“Amid Covid and a broad based digital transformation, it seems counter-intuitive to many that international education has such a bright future ahead of it,” Patrick Brothers, co-CEO of HolonIQ, told The PIE News.
“Over the course of 50+ years however, the market has repeatedly demonstrated its resilience and the sheer demand from Asia, Africa and Latin America over the next 30 years underpins the strong outlook,” he continued.
The report predicts that total international education will grow from US$196bn pre-pandemic and reach $433bn by the end of the decade. It does concede that average expenditure per student “varies significantly by market and credential”, especially with regards to tuition.
It is an ambitious prediction, considering that the figures between 2010-19 show a $103bn growth – a fraction of what is predicted for 2021-30 of $237bn.
“The market has repeatedly demonstrated its resilience”
“There is a lower probability we might see a Covid induced acceleration or even a deceleration, but the sheer weight of demand and desire from students to study overseas suggests the market will ramp back up to long term averages in our view,” Brothers said.
Though only slightly probable, this so-called Covid induced activity, either acceleration or deceleration, is backed up by a survey regarding sentiment among students – in April 2021, only 50% of student surveyed expected “Slower than historic growth over the next five to 10 years”.
In January of this year, however, there was a “major shift in sentiment” among respondents, with 90% instead expecting “at least a long term average recovery”.
When coming to certain source markets, the HolonIQ data showed some differing findings. Despite 70% of global demand being in Asia and Africa, over half of the top 200 universities and 55% of the top 200-500 are in the US, UK, Canada or Australia.
The survey goes on to say that while 22.8 million students study at the top 1,000 universities, Asia and Africa “lack the post secondary capacity to meet demand”.
Tuition around the world, as previously mentioned, “varies significantly” – around $10,000 up to $100,000 – within English-speaking advanced economies.
These figures vary once again looking at different source markets. The survey indicates – in the ‘big four’ countries – Australia, Canada, the UK and US – almost half of expenditure there is through tuition, with accommodation and food following.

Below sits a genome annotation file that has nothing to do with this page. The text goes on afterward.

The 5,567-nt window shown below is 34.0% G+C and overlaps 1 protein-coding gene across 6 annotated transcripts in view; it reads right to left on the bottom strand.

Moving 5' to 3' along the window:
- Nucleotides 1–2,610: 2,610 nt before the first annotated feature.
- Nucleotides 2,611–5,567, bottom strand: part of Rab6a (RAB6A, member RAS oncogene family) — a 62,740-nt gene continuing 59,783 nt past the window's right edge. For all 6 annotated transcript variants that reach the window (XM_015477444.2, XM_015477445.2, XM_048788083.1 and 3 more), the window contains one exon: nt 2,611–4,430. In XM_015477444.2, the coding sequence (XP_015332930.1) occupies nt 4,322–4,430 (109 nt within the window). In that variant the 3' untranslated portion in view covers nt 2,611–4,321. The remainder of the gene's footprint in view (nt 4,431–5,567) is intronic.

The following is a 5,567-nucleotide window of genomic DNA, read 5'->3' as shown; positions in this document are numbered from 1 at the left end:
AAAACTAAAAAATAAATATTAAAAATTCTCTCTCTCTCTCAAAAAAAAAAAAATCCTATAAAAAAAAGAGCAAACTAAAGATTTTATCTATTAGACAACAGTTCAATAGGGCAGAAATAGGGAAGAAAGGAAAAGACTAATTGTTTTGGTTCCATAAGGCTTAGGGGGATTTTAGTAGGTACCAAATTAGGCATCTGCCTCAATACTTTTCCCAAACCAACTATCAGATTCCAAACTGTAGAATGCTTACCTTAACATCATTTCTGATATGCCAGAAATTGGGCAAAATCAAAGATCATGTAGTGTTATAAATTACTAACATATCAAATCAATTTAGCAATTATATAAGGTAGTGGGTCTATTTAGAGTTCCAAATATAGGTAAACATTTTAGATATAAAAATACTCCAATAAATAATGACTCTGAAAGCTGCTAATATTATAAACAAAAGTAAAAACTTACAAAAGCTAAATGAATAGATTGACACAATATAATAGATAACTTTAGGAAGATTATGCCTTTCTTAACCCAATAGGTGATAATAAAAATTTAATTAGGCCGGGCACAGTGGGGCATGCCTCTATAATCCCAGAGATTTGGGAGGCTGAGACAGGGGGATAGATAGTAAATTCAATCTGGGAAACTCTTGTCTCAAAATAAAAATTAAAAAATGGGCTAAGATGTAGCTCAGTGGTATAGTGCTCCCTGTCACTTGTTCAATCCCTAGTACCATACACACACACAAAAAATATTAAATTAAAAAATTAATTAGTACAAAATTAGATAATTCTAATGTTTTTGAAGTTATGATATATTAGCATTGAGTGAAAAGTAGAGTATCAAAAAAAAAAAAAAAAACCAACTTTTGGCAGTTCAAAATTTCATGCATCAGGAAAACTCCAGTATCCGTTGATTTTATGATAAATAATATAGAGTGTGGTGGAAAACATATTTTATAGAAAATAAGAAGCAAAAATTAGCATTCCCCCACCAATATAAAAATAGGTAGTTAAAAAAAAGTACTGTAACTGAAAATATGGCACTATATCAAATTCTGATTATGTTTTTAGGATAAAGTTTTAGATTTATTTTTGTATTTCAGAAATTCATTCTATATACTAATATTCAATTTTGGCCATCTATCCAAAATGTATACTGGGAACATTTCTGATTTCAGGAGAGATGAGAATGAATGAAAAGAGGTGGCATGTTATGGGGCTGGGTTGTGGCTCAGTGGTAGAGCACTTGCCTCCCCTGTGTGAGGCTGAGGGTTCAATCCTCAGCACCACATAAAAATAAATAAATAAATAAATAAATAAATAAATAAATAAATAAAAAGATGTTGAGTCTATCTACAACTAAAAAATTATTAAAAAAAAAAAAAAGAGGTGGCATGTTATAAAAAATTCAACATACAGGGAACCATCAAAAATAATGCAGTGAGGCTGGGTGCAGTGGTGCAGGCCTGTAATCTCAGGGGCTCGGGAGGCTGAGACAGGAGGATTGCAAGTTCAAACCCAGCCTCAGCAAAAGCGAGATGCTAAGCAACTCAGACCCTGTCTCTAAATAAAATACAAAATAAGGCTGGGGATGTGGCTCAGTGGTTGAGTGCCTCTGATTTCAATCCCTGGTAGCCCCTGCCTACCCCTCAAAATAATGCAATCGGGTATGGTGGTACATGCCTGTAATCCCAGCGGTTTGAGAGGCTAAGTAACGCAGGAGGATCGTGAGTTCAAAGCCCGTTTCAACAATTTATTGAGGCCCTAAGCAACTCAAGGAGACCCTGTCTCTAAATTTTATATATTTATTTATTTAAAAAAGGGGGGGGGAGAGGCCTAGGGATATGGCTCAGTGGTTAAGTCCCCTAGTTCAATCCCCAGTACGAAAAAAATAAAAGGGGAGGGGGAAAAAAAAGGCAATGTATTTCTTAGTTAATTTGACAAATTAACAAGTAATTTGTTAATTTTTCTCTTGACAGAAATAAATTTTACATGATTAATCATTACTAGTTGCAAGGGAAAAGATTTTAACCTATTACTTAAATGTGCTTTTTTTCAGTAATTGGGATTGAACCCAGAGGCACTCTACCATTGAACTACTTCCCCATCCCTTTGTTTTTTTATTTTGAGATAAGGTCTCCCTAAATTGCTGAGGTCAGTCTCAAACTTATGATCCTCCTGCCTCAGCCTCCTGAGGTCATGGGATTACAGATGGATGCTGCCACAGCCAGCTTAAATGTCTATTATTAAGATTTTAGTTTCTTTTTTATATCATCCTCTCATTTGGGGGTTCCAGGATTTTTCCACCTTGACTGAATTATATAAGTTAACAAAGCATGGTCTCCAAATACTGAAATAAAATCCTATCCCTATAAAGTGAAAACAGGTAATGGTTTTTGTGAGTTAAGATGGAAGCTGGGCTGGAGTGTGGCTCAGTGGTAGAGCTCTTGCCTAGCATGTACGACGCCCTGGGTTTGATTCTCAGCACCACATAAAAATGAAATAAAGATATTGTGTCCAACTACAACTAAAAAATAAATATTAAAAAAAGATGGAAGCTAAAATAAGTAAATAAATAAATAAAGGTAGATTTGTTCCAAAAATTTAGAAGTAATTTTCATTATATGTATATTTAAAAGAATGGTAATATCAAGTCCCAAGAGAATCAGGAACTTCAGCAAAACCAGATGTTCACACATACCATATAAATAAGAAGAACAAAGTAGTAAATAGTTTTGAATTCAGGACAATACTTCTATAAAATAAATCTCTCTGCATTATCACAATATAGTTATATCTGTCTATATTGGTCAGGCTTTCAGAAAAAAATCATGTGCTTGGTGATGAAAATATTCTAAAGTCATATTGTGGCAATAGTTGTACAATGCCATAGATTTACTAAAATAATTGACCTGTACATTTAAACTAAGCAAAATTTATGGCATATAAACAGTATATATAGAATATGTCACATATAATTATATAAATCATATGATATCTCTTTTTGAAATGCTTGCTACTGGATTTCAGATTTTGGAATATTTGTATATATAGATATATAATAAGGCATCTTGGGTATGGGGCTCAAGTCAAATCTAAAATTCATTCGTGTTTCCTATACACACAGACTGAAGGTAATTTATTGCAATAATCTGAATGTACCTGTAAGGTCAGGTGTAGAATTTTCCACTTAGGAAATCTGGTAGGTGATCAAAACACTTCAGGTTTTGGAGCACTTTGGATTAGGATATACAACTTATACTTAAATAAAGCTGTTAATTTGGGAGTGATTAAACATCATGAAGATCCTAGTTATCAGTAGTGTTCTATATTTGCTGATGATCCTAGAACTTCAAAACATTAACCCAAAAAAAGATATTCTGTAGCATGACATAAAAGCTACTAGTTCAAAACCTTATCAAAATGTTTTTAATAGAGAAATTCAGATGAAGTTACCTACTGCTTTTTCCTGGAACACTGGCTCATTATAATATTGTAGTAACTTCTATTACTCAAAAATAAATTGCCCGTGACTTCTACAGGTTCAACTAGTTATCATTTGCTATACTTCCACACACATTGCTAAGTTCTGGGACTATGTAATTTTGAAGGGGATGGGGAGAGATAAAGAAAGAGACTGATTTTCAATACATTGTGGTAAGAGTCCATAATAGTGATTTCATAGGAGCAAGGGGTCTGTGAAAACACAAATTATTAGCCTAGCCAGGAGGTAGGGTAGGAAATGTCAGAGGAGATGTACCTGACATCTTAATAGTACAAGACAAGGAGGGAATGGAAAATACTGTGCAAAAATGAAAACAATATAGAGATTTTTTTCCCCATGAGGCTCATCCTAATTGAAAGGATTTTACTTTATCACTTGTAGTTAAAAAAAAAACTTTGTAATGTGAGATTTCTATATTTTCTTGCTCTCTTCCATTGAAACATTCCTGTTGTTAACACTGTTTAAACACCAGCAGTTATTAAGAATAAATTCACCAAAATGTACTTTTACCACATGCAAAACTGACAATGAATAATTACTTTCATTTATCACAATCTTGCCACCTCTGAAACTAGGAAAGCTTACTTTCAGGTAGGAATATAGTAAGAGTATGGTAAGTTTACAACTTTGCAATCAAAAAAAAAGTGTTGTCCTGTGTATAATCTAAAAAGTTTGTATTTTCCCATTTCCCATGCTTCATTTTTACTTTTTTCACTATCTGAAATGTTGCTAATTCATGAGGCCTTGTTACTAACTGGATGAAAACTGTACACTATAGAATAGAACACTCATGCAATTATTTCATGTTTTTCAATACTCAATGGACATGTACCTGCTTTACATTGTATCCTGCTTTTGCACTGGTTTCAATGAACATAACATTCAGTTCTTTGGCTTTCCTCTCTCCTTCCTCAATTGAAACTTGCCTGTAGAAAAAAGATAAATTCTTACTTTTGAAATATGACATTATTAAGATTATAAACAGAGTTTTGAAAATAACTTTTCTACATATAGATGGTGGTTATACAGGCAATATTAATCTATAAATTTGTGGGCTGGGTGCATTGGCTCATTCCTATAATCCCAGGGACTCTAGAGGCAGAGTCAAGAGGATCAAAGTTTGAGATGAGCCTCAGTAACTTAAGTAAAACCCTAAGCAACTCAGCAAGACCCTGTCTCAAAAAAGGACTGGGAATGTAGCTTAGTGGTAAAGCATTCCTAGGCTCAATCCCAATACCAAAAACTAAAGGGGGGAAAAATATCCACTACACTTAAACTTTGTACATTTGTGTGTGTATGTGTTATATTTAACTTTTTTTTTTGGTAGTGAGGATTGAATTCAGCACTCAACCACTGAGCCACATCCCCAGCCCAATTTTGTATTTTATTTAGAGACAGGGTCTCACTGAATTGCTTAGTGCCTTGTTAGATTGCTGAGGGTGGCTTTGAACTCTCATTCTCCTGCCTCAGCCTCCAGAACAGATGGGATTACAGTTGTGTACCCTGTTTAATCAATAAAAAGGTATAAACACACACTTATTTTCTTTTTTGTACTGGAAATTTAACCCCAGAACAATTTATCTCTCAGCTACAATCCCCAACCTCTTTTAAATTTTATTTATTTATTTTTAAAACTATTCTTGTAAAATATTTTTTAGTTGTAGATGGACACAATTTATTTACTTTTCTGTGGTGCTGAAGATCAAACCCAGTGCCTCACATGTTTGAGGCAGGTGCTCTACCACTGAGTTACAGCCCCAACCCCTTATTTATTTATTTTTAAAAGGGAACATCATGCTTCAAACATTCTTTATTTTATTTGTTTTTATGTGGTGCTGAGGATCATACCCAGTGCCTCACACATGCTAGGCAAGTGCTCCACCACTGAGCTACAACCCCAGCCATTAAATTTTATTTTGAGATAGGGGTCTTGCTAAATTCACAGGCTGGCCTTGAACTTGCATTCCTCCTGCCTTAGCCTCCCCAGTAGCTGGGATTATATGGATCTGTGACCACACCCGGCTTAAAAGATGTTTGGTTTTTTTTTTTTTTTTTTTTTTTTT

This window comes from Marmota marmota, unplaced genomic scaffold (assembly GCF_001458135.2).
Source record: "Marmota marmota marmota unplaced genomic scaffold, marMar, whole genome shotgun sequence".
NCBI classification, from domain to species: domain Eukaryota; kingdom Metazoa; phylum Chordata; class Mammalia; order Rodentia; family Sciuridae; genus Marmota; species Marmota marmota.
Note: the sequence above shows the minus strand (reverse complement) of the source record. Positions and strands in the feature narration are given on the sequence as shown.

However, in the rest of the world, this figure changes – not even a quarter of expenditure is tuition, but instead 31% is on accommodation, the highest figure on the chart.
“Part of the tuition story is driven by inflation but also by the natural forces of supply and demand. With such strong demand from around the world, institutions are in a position to charge high levels of tuition whilst meeting the level of internationalisation they are seeking,” said Brothers.
“The other half of the story is markets such as France and Germany, that charge no to very low tuition domestically as well as for international students or lower GDP/capita economies that have much lower prices on a relative basis to the US, UK, Canada and Australia,” he explained.
Global student volume, again tells of the split between the big four and between the rest of the world. Each of the big four compete for roughly half of the global flow of international students.
The authors of the survey are careful to state that this student flow “adapts relatively rapidly in response to various positive and negative regulatory developments”, but the US remains the preferred destination, attracting around one in five students.
“Asian institutions are climbing the global rankings faster and faster”
The rest of the world, however, attract a “meaningful cohort” each year, with popular destination markets in China, France, Germany and Japan – Brothers’ remarks regarding the lower tuition rates in continental Europe concur, as markets in China and Russia have lower tuition levels despite attracting large volumes of students.
“Asian institutions are climbing the global rankings faster and faster and will increase their capacity and attractiveness as alternatives to studying overseas,” Brothers explained.
“If this trend played out to the extreme, we might see the big four continue to grow but lose some share to regional ‘East to East’ student flows.
“Prices will continue to rise in China and India as well, and this will increase the share of these markets from a tuition perspective as well,” he predicted.
The survey stresses that the pandemic brought international education into the “public discourse” from once being considered a “niche phenomena” to being more understood by the general population, especially as a component of higher education and workforce supply.
Commenting on the digital aspect of international education, Brothers said it would add to the industry’s future – even in the realm of travel.
“Digital it turns out, is creating a tailwind for international education with digital pathways that augment instead of substitute travel based study,” he added.